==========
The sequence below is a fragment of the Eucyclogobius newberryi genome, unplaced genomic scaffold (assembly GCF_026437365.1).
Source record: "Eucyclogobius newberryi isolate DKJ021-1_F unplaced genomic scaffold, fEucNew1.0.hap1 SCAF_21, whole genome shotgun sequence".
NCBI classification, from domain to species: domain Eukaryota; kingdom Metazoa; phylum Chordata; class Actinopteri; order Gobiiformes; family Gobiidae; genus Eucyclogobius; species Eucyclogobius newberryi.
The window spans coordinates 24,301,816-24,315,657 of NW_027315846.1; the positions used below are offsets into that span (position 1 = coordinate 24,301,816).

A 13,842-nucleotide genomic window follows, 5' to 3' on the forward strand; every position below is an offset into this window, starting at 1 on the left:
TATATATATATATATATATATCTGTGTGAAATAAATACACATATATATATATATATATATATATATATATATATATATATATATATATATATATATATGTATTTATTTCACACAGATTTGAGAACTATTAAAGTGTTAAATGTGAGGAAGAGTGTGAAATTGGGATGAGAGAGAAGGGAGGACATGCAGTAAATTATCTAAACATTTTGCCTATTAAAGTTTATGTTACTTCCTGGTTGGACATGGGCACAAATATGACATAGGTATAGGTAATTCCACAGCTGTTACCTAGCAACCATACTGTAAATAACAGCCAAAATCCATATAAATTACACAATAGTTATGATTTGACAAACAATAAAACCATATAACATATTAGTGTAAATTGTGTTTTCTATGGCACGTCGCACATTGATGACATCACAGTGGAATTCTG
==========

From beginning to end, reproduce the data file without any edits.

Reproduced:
The sequence below is a fragment of the Eucyclogobius newberryi genome, unplaced genomic scaffold (assembly GCF_026437365.1).
Source record: "Eucyclogobius newberryi isolate DKJ021-1_F unplaced genomic scaffold, fEucNew1.0.hap1 SCAF_21, whole genome shotgun sequence".
NCBI classification, from domain to species: domain Eukaryota; kingdom Metazoa; phylum Chordata; class Actinopteri; order Gobiiformes; family Gobiidae; genus Eucyclogobius; species Eucyclogobius newberryi.
The window spans coordinates 24,301,816-24,315,657 of NW_027315846.1; the positions used below are offsets into that span (position 1 = coordinate 24,301,816).

A 13,842-nucleotide genomic window follows, 5' to 3' on the forward strand; every position below is an offset into this window, starting at 1 on the left:
TATATATATATATATATATATCTGTGTGAAATAAATACACATATATATATATATATATATATATATATATATATATATATATATATATATATATATATGTATTTATTTCACACAGATTTGAGAACTATTAAAGTGTTAAATGTGAGGAAGAGTGTGAAATTGGGATGAGAGAGAAGGGAGGACATGCAGTAAATTATCTAAACATTTTGCCTATTAAAGTTTATGTTACTTCCTGGTTGGACATGGGCACAAATATGACATAGGTATAGGTAATTCCACAGCTGTTACCTAGCAACCATACTGTAAATAACAGCCAAAATCCATATAAATTACACAATAGTTATGATTTGACAAACAATAAAACCATATAACATATTAGTGTAAATTGTGTTTTCTATGGCACGTCGCACATTGATGACATCACAGTGGAATTCTG